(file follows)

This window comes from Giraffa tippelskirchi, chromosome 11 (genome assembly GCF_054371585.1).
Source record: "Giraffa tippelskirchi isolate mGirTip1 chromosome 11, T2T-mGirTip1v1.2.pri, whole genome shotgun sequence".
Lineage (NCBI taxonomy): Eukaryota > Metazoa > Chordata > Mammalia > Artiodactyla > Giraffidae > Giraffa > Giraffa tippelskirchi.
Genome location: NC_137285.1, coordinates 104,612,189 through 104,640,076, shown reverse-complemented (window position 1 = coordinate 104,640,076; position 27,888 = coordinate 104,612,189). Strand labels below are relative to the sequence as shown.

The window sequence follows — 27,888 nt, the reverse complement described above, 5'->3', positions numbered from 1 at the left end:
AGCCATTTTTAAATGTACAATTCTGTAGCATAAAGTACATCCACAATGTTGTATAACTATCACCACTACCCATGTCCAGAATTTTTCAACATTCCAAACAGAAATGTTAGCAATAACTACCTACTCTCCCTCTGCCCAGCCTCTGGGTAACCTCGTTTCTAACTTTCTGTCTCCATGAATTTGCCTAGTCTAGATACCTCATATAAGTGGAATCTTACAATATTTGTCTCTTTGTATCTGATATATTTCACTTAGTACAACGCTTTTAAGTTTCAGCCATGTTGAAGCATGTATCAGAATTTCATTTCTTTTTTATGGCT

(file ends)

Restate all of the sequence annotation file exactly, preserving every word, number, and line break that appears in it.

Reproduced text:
This window comes from Giraffa tippelskirchi, chromosome 11 (genome assembly GCF_054371585.1).
Source record: "Giraffa tippelskirchi isolate mGirTip1 chromosome 11, T2T-mGirTip1v1.2.pri, whole genome shotgun sequence".
Lineage (NCBI taxonomy): Eukaryota > Metazoa > Chordata > Mammalia > Artiodactyla > Giraffidae > Giraffa > Giraffa tippelskirchi.
Genome location: NC_137285.1, coordinates 104,612,189 through 104,640,076, shown reverse-complemented (window position 1 = coordinate 104,640,076; position 27,888 = coordinate 104,612,189). Strand labels below are relative to the sequence as shown.

The window sequence follows — 27,888 nt, the reverse complement described above, 5'->3', positions numbered from 1 at the left end:
AGCCATTTTTAAATGTACAATTCTGTAGCATAAAGTACATCCACAATGTTGTATAACTATCACCACTACCCATGTCCAGAATTTTTCAACATTCCAAACAGAAATGTTAGCAATAACTACCTACTCTCCCTCTGCCCAGCCTCTGGGTAACCTCGTTTCTAACTTTCTGTCTCCATGAATTTGCCTAGTCTAGATACCTCATATAAGTGGAATCTTACAATATTTGTCTCTTTGTATCTGATATATTTCACTTAGTACAACGCTTTTAAGTTTCAGCCATGTTGAAGCATGTATCAGAATTTCATTTCTTTTTTATGGCT